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Video: The bike or the rider? The National Hill Climb champion vs Liam on increasingly inappropriate bikes

How much does the bike matter? We compared Liam's efforts with the current National Hill Climb Champion Andrew Feather to find out

We get a lot of comments on various reviews of fancy bikes, telling us that it’s not actually about the bike! A certain American even wrote a lovely autobiography (including some fictional elements it was later discovered) with the same title... but how much does the bike really matter? We put that to the test. 

To do this, we needed a rider that can crush climbs all day. They need to be able to go full gas and go again. Liam and Dave weren’t going to cut it, so we roped in the current British National Hill Climb Champion Andrew Feather, who is rather good at riding up hills.

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The premise is highly scientific - Liam will go and set a time on the segment that we’ve scientifically chosen, Andrew will then destroy that time on his hill climb bike, before jumping on what should be increasingly slow bikes. The question is... which bike will make him too slow to beat Liam's time?

Let's take a look at the bikes that we've assembled in the name of science.

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Andrew Feather hill climb bike cannondale supersix.PNG

First up is Andrew's Cannondale SuperSix Evo High Mod hill climb bike. Then he'll jump onto his Cannondale CAAD13 Disc winter and training bike. 

peugeot retro bike hill climb vid.PNG

Moving away from the good bikes, we come to a classic Peugeot racer which belongs to Tony, the Publishing Director. Then, we’re into some really challenging territory. Liam really doesn’t want to get beaten by a full-sus XC mountain bike with a chunky mud tyre on the front! 

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Dahon Folder Andrew Feather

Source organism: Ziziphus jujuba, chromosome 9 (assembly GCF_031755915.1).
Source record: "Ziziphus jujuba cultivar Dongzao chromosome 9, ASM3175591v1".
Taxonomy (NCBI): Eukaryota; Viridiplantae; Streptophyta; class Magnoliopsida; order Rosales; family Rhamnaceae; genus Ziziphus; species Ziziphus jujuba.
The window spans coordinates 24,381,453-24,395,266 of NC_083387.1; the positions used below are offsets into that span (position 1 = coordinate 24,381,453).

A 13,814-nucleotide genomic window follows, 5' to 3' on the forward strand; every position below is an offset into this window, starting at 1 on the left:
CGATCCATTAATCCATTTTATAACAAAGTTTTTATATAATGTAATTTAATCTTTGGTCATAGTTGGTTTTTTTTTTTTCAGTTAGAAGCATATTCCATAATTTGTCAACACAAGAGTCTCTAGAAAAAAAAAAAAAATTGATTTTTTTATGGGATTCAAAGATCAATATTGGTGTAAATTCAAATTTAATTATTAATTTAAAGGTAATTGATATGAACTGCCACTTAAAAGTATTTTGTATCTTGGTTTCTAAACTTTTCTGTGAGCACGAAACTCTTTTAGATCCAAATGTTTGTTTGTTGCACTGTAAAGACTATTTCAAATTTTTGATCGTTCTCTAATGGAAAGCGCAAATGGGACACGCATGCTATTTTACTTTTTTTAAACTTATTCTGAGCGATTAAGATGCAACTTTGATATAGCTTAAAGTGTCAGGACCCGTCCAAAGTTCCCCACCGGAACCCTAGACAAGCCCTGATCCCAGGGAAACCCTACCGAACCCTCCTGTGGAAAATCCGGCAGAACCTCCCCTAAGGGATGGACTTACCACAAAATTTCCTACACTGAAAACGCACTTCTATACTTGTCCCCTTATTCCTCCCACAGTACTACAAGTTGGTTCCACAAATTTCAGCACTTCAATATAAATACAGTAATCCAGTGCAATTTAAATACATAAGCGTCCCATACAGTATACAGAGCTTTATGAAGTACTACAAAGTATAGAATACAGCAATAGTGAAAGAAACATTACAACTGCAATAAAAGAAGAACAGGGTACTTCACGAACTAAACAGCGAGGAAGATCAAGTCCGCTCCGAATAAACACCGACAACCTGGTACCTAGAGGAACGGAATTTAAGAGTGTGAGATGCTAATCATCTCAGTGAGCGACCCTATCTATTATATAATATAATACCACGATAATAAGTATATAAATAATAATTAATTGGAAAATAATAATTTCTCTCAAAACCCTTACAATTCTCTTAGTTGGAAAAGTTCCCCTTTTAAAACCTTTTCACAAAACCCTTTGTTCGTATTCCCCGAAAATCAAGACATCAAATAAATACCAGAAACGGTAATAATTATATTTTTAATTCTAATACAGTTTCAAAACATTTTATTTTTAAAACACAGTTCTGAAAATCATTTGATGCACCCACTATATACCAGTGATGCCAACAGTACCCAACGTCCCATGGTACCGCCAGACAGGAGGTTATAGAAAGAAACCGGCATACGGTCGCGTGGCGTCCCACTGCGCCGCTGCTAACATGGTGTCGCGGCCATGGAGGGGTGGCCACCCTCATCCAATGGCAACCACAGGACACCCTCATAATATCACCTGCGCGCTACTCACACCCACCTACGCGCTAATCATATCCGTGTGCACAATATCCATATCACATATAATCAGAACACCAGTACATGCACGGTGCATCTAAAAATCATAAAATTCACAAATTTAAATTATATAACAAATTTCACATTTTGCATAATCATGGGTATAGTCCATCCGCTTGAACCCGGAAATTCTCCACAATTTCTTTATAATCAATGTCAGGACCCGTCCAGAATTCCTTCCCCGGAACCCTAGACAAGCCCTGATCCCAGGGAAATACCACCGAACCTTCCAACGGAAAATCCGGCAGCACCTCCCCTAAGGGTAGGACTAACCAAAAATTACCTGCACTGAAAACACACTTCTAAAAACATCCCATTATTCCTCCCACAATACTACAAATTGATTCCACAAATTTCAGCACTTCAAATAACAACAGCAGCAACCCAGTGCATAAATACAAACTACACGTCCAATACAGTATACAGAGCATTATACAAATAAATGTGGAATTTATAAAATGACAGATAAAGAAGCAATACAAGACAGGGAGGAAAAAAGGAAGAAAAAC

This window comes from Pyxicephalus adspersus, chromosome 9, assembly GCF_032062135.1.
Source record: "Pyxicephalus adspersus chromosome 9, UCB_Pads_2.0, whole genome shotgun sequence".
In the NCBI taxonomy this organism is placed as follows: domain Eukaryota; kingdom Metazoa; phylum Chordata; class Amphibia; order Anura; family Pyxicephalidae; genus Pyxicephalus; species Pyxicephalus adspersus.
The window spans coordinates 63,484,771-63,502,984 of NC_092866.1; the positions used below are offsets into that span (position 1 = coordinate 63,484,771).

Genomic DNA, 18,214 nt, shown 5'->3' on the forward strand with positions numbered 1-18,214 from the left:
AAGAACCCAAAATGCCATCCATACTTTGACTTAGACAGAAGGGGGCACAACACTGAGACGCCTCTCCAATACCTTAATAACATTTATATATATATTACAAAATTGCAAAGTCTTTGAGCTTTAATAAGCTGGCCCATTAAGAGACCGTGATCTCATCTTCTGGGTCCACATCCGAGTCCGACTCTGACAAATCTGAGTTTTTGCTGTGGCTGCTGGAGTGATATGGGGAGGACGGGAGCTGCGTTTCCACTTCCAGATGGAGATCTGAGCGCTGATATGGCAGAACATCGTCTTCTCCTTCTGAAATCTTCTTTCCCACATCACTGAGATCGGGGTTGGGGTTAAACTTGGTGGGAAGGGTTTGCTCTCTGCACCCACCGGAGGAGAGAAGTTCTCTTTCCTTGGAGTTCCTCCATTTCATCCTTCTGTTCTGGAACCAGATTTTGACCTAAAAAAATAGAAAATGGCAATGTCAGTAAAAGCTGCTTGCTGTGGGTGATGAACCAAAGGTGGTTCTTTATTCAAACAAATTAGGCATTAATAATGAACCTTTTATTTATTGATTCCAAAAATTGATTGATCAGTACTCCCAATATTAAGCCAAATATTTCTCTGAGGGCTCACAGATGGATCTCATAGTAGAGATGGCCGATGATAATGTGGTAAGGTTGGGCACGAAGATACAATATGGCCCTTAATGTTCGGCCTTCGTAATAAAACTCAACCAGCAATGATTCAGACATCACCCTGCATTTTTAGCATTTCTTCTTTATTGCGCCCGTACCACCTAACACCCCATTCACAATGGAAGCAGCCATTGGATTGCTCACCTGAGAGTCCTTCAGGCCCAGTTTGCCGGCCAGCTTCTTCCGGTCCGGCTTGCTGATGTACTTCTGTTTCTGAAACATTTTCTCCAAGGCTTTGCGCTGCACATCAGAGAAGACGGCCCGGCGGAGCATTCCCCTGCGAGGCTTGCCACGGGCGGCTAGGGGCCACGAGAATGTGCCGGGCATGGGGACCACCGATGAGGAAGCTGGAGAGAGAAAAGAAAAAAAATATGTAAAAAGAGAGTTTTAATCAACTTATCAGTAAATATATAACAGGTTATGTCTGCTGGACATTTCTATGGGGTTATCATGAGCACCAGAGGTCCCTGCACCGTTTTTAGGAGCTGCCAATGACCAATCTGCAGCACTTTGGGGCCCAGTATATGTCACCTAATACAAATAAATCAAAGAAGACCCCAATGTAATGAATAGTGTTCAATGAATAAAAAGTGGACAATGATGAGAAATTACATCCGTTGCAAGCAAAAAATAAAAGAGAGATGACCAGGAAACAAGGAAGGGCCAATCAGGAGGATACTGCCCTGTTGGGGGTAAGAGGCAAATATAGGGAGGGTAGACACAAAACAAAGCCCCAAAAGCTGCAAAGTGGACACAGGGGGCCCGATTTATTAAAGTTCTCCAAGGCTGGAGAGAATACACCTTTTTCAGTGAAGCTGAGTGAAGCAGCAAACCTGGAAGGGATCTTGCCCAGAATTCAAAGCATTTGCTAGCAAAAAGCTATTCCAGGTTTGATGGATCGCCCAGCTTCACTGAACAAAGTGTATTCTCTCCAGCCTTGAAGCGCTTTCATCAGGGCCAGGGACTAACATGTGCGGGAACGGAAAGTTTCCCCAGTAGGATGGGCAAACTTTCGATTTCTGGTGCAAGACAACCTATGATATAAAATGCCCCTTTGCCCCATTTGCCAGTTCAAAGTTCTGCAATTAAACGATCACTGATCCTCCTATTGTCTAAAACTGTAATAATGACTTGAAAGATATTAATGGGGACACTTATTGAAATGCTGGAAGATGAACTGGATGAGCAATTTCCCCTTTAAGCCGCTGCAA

And, if those bikes don’t do the trick, there’s a lovely folding bike that we found in the bike store. It has barely seen daylight in years, let alone Andrew's incredible power.

Liam's S-Works SL7

Liam has got a secret weapon in his quest to make things as hard as possible for Andrew... his shiny new S-Works Tarmac SL7 that he's built up with Ultegra Di2, a Pro Vibe Superlight bar and Campagnolo’s new Bora Ultra WTO 45 wheels that are in for review. 

Those are the bikes, but we needed a segment to compete on. Seeing as the lovely BANES highways agency has relaid it just for us, we used Bloomfield Road on the south side of Bath. At just 900m long you might think it’d be easy, but it boasts an average gradient of 8.7% and gets up to about 12% in places. 

Which bike will be the one that causes Andrew to be too slow to beat Liam's time? Will Liam be seeking a refund for his shiny new bike when it gets beaten by a rusty folder? Watch the video to find out...

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IanGlasgow | 1 year ago

This confirms my belief that most commuters would be better spending their money on a SH road bike rather than a new MTB.
If that Peugeot is still avaialble I'd like to buy it. My wife had a similar bike when she lived in London in the 80s - it was much, much better than my heavy Elswick ten speed.

TheBillder | 2 years ago
1 like

This was fun. It's not scientific but entertaining, and nice to see those Bath hills put to good use - you have so much choice. Have a go at Hods Hill south of South Stoke if you fancy a severe few metres.

Old steel bike result was particularly interesting given that I've just restored mine.

Thanks for doing this.

festina | 2 years ago

Couldn't rope in another person to do a proper TT start?
Also would be good to get Andy to do a last run back on his hill climb bike to see how much the repeat efforts affected his time.

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